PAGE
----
Alibaba rakes in 'Singles Day' billions as Chinese tech regulation looms
Forget Black Friday and Cyber Monday, the hyped sales festivals that generate the type of crowds in shopping malls sure to trigger super-spreader events in these Covid-inflicted times.
China just held its equivalent, Singles Day, which sees the likes of Alibaba, JD.com, Pinduoduo and other big retailers sharply discount millions of products. Once again the sales fest has outstripped Black Friday and Cyber Monday combined.
Alibaba set a record with US$56 billion in sales in 24 hours - and it is continuing the sale for an additional day, so will add billions more. Hundreds of millions of Chinese, as well as buyers from all over the world shop on the Chinese equivalent of Amazon and eBay and the high sales volume suggest the pandemic hasn't dented consumer appetite.
That trend is reflected in the most recent GST receipts for New Zealand, which showed businesses paid nearly $1.2 billion more to IRD in GST in the first seven months of the year, compared to the same period in 2019.
While China largely has coronavirus under control, a lack of international travel was always anticipated to boost sales through the e-tailing giants, which have been attracting more big-name Western brands to the country via online stores.
Alibaba rival JD.com reported over US$11 billion in sales in the same 24 hour period. The brief sales frenzy is seen as increasingly important in attracting new customers, who are lured in with big discounts and then converted to repeat customers through loyalty schemes, app sign-ups and integration into China's social media networks including WeChat (the Facebook equivalent) and Weibo (Twitter's opposite).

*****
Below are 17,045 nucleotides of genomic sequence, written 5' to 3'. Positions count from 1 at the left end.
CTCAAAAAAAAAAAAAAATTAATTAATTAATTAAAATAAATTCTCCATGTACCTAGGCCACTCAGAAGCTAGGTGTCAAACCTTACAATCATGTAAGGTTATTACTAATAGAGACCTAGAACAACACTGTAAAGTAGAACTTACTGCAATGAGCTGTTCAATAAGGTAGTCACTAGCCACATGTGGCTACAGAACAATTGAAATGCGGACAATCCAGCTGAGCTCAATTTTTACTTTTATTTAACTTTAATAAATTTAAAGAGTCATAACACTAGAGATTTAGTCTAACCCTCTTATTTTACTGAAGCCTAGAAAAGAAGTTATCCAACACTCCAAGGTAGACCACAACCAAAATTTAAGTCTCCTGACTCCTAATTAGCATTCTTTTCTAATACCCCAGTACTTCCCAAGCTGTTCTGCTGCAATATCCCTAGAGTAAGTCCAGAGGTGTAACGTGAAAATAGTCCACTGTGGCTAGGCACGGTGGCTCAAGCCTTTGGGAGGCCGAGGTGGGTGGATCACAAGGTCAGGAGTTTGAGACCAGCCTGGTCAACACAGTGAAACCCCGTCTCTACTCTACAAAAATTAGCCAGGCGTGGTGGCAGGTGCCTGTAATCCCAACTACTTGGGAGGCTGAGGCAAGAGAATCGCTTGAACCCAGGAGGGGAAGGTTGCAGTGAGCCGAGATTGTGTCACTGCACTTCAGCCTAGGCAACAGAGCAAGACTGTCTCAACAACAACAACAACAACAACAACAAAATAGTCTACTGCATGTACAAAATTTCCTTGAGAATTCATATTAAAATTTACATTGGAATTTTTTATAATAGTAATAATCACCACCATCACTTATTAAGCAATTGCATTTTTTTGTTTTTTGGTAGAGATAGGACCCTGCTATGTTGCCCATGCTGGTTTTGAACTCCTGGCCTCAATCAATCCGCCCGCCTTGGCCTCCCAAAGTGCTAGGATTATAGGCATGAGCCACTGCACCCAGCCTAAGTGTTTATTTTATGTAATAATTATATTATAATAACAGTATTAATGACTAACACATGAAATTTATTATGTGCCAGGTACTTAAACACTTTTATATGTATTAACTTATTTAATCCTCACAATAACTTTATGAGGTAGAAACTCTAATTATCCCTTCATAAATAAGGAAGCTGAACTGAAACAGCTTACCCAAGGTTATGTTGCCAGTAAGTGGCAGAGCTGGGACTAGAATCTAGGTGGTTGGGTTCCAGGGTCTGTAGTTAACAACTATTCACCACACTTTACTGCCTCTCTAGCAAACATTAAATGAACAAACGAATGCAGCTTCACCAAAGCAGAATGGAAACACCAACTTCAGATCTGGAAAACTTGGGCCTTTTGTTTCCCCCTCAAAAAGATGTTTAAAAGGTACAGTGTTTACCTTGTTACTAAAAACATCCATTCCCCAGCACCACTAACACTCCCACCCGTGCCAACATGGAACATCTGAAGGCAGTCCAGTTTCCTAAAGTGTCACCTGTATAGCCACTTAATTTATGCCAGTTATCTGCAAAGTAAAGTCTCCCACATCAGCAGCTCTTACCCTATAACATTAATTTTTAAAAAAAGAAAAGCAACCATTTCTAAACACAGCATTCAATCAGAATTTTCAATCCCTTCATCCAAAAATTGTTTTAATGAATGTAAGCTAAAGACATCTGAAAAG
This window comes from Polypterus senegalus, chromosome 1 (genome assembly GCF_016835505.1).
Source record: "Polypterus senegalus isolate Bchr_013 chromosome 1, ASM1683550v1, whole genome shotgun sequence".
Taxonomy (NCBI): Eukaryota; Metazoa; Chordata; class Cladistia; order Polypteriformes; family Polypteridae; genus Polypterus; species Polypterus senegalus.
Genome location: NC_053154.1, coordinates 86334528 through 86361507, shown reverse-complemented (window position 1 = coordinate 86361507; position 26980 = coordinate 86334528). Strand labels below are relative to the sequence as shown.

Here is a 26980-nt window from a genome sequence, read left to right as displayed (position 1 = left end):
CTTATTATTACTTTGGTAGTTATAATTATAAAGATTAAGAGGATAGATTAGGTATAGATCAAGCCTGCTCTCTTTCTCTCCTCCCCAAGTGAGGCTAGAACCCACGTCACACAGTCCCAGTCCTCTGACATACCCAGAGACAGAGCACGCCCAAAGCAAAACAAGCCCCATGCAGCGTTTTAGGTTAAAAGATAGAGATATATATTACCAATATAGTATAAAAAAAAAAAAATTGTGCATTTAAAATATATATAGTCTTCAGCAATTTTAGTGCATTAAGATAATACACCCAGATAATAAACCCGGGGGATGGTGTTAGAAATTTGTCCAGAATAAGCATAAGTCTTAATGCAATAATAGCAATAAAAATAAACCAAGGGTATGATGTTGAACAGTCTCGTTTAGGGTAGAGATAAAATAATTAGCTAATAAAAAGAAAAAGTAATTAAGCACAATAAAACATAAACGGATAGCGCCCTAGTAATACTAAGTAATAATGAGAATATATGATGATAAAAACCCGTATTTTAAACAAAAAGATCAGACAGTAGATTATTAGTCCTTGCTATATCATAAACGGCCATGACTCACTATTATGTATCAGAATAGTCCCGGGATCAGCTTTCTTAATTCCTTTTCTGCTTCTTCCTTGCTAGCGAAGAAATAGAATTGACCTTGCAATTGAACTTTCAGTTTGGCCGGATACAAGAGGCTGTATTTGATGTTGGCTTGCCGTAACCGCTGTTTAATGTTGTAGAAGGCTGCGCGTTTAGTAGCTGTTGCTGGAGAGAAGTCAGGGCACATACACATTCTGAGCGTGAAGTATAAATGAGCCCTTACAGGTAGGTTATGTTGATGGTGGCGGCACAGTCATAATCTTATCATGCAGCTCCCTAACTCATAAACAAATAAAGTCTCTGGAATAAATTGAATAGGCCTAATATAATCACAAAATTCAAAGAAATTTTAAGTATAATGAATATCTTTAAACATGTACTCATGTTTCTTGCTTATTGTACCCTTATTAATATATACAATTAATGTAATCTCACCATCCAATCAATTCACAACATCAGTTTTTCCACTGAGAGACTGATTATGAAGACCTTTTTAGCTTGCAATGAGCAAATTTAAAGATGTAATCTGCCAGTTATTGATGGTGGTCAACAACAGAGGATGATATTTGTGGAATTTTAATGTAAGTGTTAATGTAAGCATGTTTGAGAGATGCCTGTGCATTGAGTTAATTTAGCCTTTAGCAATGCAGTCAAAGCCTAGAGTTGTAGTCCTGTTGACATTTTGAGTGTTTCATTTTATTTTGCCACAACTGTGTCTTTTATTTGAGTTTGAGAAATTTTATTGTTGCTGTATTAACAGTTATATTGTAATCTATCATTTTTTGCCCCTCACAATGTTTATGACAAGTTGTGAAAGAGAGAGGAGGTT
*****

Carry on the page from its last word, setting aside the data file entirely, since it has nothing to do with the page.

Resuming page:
Beijing gets tough
But banking all that cash has failed to disguise the fact that China's internet sector is facing the prospect of anti-trust action similar in nature to what the US Department of Justice launched last month against its own internet giant Google.
In fact, Chinese tech giants have collectively shed US$290 billion in market value over the last 48 hours after the Chinese Government announced regulations designed to curb the monopolistic power of a handful of massive tech companies.
China's antitrust regulator has sought feedback on a plan to build a framework preventing anti-competitive practices such as "colluding on sharing sensitive consumer data, alliances that squeeze out smaller rivals and subsidizing services at below cost to eliminate competitors", Bloomberg reported.
The Government also intends to tighten up on the Variable Interest Entity scheme, which is how Chinese companies attract foreign investment or lists overseas. A rule change would require companies to now apply for specific operating approval.
Meanwhile, New Zealand exporters see the big Chinese e-tailers as an attractive route to market as digital trade becomes increasingly important during the pandemic. But while Kiwis are able to buy products from the likes of Alibaba, Singles Day doesn't register much excitement outside of China.
The IRD said this week that the Government was on track to rake in $100 million in GST through the "Amazon tax". It is applied to goods worth less than $1,000 and sold by foreign retailers turning over sales to New Zealanders of more than $60,000 a year.
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